Independent Cosmetic Manufacturers & Distributors, Inc. v. U.S. Dept. of Health, Ed. and Welfare, Nos. 75-1845

CourtUnited States Courts of Appeals. United States Court of Appeals (District of Columbia)
Writing for the CourtBefore ROBB and WILKEY; ROBB; WILKEY
Citation187 U.S.App.D.C. 342,574 F.2d 553
Decision Date11 April 1978
Docket Number76-1007,Nos. 75-1845
PartiesINDEPENDENT COSMETIC MANUFACTURERS AND DISTRIBUTORS, INC., Petitioner, v. UNITED STATES DEPARTMENT OF HEALTH, EDUCATION AND WELFARE, United States Food and Drug Administration and Donald Kennedy, Commissioner of Food and Drug Administration, Respondents. INDEPENDENT COSMETIC MANUFACTURERS AND DISTRIBUTORS, INC., Appellant, v. Joseph A. CALIFANO, Jr., Secretary of Health, Education and Welfare, et al.

Page 553

574 F.2d 553
187 U.S.App.D.C. 342
INDEPENDENT COSMETIC MANUFACTURERS AND DISTRIBUTORS, INC., Petitioner,
v.
UNITED STATES DEPARTMENT OF HEALTH, EDUCATION AND WELFARE,
United States Food and Drug Administration and Donald
Kennedy, Commissioner of Food and Drug
Administration, Respondents.
INDEPENDENT COSMETIC MANUFACTURERS AND DISTRIBUTORS, INC., Appellant,
v.
Joseph A. CALIFANO, Jr., Secretary of Health, Education and
Welfare, et al.
Nos. 75-1845, 76-1007.
United States Court of Appeals,
District of Columbia Circuit.
Argued Dec. 14, 1976.
Decided Feb. 13, 1978.
Rehearing Denied April 11, 1978.

Walter E. Byerley, Washington, D.C., for petitioner-appellant.

John R. Fleder, Atty., Dept. of Justice, Washington, D.C., with whom Charles R. McConachie, Chief, Consumer Affairs Section and Robert V. Allen, Atty., Dept. of Justice, Washington, D.C., were on the brief for respondent-appellee, Health, Education and Welfare.

Donald O. Beers, U. S. Food and Drug Administration, Rockville, Md., with whom Richard A. Merrill, Chief Counsel, U. S. Food and Drug Administration, Rockville, Md., were on the brief for respondent Food and Drug Administration.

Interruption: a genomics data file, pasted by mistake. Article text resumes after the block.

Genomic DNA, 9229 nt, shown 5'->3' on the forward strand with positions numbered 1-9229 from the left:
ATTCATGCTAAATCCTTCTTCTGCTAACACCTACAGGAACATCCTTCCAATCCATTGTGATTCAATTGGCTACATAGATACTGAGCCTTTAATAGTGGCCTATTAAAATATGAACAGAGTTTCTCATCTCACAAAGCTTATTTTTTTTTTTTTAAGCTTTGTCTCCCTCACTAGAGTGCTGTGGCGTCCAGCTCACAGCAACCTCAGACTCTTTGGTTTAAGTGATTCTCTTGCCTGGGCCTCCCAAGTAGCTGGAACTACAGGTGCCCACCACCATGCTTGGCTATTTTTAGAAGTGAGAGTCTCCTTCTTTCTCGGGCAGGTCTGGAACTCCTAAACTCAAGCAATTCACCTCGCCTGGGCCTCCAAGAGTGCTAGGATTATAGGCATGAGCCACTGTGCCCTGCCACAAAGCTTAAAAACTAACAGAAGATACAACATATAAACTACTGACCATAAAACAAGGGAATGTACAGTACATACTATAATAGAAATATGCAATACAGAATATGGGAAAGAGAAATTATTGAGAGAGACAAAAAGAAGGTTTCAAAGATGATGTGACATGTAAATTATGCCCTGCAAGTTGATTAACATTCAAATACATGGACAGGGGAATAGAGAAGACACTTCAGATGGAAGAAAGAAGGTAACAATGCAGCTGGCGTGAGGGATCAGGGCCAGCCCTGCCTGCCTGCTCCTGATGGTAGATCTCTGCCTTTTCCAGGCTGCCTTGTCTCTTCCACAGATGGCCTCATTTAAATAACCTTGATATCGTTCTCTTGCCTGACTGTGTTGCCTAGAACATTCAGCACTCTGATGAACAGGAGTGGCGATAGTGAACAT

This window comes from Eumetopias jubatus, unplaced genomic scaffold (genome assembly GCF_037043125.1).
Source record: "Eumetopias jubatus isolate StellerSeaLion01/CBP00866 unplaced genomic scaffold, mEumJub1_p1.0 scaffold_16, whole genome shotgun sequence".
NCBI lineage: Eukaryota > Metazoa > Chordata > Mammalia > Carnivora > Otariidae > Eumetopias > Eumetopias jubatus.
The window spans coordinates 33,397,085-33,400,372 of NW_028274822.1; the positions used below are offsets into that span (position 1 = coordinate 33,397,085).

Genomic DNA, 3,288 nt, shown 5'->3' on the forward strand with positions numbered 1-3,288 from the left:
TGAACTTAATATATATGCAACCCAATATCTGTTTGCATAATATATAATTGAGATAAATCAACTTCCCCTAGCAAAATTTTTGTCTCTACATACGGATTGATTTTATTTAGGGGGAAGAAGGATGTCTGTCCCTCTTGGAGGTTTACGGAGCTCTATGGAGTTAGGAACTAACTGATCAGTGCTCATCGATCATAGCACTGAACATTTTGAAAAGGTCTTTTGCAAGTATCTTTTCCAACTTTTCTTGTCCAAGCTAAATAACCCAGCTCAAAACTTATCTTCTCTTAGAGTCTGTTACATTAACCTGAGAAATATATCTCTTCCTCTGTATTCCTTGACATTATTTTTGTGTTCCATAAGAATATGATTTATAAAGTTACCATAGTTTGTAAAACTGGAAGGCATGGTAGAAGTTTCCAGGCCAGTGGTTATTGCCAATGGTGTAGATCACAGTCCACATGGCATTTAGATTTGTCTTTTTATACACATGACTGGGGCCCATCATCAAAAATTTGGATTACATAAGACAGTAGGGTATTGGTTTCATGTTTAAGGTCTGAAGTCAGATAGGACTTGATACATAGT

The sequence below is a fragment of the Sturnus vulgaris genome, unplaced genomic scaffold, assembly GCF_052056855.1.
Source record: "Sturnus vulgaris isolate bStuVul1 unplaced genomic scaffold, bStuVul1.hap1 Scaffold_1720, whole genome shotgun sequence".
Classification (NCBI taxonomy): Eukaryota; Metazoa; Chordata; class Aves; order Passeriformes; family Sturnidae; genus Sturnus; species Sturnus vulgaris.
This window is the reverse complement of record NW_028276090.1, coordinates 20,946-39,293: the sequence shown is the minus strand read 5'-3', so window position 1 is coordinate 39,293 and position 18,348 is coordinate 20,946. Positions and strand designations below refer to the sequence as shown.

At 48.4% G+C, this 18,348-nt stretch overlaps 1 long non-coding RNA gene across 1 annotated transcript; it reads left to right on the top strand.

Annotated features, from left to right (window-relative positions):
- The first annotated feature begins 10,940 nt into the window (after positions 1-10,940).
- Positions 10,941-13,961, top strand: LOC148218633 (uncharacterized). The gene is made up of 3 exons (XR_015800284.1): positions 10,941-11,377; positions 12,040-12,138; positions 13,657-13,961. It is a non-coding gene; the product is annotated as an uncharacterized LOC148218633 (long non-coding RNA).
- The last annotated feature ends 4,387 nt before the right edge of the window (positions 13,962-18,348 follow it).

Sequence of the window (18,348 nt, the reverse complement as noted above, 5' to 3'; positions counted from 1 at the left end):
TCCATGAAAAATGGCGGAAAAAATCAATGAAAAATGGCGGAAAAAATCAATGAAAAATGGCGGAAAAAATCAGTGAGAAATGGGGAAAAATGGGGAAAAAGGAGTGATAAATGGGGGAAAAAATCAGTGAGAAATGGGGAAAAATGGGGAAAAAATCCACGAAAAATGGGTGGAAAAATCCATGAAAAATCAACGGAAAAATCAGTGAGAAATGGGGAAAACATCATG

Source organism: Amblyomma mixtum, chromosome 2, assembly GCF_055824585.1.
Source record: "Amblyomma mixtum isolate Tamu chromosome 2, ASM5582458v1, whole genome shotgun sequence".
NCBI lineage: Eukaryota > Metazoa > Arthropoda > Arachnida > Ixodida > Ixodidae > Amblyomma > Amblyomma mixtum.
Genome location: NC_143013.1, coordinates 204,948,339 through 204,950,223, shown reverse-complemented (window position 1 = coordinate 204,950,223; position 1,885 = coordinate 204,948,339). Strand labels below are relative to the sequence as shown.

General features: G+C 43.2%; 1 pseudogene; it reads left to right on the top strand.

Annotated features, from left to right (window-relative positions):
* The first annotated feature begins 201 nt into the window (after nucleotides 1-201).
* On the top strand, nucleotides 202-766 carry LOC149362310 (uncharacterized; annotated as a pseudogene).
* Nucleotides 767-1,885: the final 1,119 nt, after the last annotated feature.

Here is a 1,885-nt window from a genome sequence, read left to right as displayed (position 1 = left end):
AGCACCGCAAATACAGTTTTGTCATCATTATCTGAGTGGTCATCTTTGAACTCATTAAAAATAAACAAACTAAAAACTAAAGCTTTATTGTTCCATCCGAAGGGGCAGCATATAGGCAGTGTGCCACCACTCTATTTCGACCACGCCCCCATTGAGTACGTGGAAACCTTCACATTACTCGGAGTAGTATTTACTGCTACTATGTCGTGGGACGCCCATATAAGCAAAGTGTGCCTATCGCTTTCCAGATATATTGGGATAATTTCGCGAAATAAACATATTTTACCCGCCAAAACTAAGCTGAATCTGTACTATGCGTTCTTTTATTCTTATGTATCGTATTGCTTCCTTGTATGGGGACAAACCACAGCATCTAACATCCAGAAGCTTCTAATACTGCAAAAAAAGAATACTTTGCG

Before ROBB and WILKEY, Circuit Judges, and GESELL, * United States District Judge for the United States District Court for the District of Columbia.

Opinion for the court filed by Circuit Judge ROBB.

Dissenting opinion filed by Circuit Judge WILKEY.

ROBB, Circuit Judge:

Independent Cosmetic Manufacturers and Distributors, Incorporated (ICMAD) challenges a regulation promulgated by the Food and Drug Administration. The regulation requires that all packaged cosmetics be identified by labels listing their ingredients. ICMAD challenged the regulation on two fronts. First, ICMAD sought declaratory and injunctive relief in the District Court. The District Court dismissed the suit for want of jurisdiction and ICMAD appeals. ICMAD's second front is a petition in this court for direct review of the regulation.

We affirm the District Court's holding that it lacked jurisdiction, for jurisdiction lies exclusively in the court of appeals. In exercising our jurisdiction, however, we decline to set aside the regulation. We turn first to the jurisdictional issue.